Why I Always Start Conversations With These Key Words

William Rudd
4 min readFeb 5, 2021

The easy route to fantastic conversations with new people

“Great Conversations, Any Location” : Photo by Start Digital on Unsplash

Have you ever walked away from a conversation and thought ‘I’ve learnt nothing from that’? Do you detest ‘small talk’ or dread meeting new people?

We’ve all had the same unsatisfying exchanges:

  • What’s your Name? Steve
  • What do you do? Finance
  • Where are you from? London

These are closed questions that can usually be answered in one word, with a high chance that you won’t find anything in common to build on. It can also make them feel like they are being interviewed so they may start to get defensive! Apart from the occasional unique answer, this seldom inspires great conversation.

‘What do you do?’ has issues in that a significant proportion of people don’t enjoy their job and may feel that it is not a relevant proxy for their identity. They may tell you slightly reluctantly and not give you enough in their answer to keep the conversation moving.

‘Where are you from?’ is equally complex: a lot of people have been formed by multiple places, so will always feel conflicted about the question. They will usually dismiss it by saying one of the places that they are from. They may feel resentful if you dig as it is something they repeat often and far more complex than a two minute answer. Again, unlikely to make the conversation fly.

When the first answer is not what was expected based on the colour of your skin or the sound of your voice, it leads to an inadvisable follow-on question for a multicultural world: “Where are you really from?” This is a common occurrence for White people from Africa as well as with Black or Asian-looking people from Europe.

“What’s Your Story?”

I’ve been lucky to meet a lot of very diverse people, having lived in many different places across three continents. I’ve always tried to make the most of these meetings, usually by asking more surprising and open questions right from the start.

“What’s Your Story?” works fantastically in my experience.

  • It is still unusual enough to make people pause and actually think before answering.
  • It gives them the power and the opportunity to shape their own narrative.

This is excellent on many levels.

It stops people jumping to conclusions based on the fact that they are meeting a Banker from London called Steve. This is especially good for people whose job or home town is frequently stereotyped — believe me, they’ve heard your next response a hundred times.

‘What’s Your Story’ allows Steve to tell his own story about how he has three siblings & a beautiful wife, is enjoying an evening away from his young but noisy kid & loves to do triathlons when he gets the time.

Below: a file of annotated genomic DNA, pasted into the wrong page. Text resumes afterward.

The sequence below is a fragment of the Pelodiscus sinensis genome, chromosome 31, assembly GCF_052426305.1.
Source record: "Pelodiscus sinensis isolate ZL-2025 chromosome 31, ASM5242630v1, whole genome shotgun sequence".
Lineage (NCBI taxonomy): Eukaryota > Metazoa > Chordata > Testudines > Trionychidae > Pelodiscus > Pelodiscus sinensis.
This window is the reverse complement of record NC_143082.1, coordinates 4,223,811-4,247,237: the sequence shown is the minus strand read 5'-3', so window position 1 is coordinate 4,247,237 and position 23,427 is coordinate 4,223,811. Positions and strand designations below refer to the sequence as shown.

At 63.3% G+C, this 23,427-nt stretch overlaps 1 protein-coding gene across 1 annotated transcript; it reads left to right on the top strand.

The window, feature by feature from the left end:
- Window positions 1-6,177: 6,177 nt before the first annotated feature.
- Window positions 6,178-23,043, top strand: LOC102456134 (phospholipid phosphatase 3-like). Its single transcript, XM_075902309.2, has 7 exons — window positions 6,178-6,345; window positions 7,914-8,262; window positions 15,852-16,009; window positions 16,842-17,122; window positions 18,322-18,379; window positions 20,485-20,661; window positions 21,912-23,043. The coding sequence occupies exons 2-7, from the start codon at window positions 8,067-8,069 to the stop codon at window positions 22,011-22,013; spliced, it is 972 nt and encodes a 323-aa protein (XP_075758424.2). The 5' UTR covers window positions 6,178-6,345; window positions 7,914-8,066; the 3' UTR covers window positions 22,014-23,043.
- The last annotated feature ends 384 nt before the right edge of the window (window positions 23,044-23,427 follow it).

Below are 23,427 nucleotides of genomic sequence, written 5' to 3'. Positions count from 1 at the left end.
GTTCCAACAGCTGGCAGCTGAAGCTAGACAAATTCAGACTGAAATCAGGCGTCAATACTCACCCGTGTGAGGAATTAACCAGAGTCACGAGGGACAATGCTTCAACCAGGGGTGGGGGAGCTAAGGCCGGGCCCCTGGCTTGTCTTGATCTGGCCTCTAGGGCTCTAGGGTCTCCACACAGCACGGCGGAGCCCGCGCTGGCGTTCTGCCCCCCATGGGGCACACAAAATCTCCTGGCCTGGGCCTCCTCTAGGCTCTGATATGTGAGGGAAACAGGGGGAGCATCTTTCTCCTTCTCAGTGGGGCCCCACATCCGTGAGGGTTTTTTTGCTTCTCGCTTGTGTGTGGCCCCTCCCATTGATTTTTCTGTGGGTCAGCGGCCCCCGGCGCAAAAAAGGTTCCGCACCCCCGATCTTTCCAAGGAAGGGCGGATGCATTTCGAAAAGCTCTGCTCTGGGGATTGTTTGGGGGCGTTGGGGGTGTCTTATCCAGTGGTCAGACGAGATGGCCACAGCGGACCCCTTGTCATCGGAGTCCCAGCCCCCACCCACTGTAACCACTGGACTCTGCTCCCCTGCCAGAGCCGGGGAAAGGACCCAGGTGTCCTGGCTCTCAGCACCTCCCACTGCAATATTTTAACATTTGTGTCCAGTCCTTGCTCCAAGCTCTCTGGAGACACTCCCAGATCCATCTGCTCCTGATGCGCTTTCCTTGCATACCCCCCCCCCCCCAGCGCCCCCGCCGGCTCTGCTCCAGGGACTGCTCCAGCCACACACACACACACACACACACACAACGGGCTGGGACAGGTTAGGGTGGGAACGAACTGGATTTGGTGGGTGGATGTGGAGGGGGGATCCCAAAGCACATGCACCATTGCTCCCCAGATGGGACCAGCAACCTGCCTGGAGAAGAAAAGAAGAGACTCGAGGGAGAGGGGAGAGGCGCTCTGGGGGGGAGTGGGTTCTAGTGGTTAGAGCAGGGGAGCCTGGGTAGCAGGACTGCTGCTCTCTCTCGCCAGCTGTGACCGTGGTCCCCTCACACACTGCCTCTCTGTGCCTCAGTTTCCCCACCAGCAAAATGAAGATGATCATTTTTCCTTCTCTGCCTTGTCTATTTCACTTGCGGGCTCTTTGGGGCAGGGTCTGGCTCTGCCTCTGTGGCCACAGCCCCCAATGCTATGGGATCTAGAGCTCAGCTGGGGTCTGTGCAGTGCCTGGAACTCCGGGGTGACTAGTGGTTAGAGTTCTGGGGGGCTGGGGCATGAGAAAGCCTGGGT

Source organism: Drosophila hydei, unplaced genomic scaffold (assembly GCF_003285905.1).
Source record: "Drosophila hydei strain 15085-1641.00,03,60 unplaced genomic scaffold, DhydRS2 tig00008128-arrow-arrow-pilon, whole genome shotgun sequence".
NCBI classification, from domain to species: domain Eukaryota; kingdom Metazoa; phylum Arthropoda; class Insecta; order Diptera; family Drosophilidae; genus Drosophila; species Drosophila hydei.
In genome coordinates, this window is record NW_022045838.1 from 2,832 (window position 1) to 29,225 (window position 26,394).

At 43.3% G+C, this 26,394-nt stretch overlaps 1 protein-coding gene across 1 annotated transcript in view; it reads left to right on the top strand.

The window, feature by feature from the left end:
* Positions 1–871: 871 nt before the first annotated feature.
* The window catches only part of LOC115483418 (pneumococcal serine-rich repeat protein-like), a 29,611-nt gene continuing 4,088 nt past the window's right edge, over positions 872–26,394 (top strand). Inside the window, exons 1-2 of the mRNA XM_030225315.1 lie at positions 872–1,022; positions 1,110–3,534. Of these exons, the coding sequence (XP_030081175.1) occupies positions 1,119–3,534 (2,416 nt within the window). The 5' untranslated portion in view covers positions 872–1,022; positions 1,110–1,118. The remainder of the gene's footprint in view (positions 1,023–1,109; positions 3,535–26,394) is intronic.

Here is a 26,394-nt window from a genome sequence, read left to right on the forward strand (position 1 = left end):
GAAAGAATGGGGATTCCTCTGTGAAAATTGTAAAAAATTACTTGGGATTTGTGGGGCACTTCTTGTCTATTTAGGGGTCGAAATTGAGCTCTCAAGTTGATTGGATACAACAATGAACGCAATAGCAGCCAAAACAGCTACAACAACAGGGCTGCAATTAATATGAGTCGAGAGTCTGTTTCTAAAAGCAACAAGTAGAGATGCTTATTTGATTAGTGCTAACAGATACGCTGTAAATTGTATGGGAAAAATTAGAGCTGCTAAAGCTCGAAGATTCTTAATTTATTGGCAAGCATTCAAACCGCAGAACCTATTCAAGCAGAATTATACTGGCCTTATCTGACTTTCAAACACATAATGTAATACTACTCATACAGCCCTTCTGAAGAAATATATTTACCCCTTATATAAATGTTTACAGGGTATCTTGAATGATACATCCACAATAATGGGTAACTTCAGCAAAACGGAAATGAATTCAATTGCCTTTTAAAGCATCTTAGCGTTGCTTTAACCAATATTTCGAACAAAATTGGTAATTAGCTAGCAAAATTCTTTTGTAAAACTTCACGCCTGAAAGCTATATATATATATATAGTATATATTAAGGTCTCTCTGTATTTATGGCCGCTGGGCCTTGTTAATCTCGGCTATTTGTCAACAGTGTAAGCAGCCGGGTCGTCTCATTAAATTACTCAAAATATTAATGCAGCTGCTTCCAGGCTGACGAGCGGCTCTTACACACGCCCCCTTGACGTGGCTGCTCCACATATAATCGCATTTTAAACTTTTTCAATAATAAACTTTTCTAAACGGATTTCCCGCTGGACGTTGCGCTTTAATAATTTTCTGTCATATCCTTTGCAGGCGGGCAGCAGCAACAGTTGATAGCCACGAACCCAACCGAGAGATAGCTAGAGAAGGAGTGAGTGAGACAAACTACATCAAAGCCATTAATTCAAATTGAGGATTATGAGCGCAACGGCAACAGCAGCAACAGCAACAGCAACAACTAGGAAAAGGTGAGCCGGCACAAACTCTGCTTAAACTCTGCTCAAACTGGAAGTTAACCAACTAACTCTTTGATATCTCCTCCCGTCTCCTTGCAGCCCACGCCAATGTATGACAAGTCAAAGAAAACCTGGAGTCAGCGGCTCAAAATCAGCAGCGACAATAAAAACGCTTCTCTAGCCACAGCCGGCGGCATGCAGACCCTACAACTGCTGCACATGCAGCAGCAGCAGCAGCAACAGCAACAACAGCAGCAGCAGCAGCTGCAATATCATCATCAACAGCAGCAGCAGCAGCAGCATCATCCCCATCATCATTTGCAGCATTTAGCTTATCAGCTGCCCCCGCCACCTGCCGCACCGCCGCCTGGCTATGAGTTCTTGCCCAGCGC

This gives you a large supply of more universal future questions and potential for a far deeper relationship than you would have had with ‘Steve from London’.

Some people are a bit taken aback by the question; they can feel pressure to give you a good answer and it may take them a little while. This is good. While they think, I try to be quiet but attentive. I’ve said my piece, now my aim is to help them feel calm.

Usually, this calmness works very well & you get some interesting responses from these more introverted people.

If they clarify what story you mean (‘In life? Or right now?’), which is a common response from those who haven’t been faced with this question before - you can give them an easy route: “just tell me about you”.

So far, you’ve already learnt that they are less gregarious & spontaneous — which is more than you would have learnt from quick answers to closed questions. After they tell you about themselves, it’s often good to build rapport with a self effacing: “sorry for putting you on the spot with difficult questions!”

I’ve learned that people will forget what you said, people will forget what you did, but people will never forget how you made them feel.’ (Maya Angelou) / Carl Buehner

Is this the magic bullet? I have to put a caveat in… It doesn’t always work. I once ended up in a bar with Leigh Halfpenny, the legendary Welsh professional Rugby player, so I thought I’d try it out. A few drinks down, I walked over and, mangling it slightly, said: “Leigh, tell me a story?”


Was the rapid & heartfelt response I received. I respect him completely for it. “What’s your story?” probably works less well with celebrities. Their story is on their official Social Media page; leave them in peace when they are out with their friends!

Famous people aside, I have found that ‘What’s your story’ works exceptionally well, but it’s just the start. If your aim is to build good relationships, please make sure you actively listen to the answer!

I always aim to walk away from a conversation having learnt something, because you never know what hidden talents & perspectives a person may have. This could be groundbreaking scientific information about the next Tesla-challenging Electric Car, or as mundane as their favourite colour is Purple. Either way, your genuine curiosity will shine through, people won’t forget & they will look forward to seeing you again!

“What’s your story?” works for me, please let me know your experiences?



William Rudd

Lived in Kenya, UK, & now Singapore. Love meeting people, reading, & playing sport. Enjoy everything from Entrepreneurship to Education to Ecology.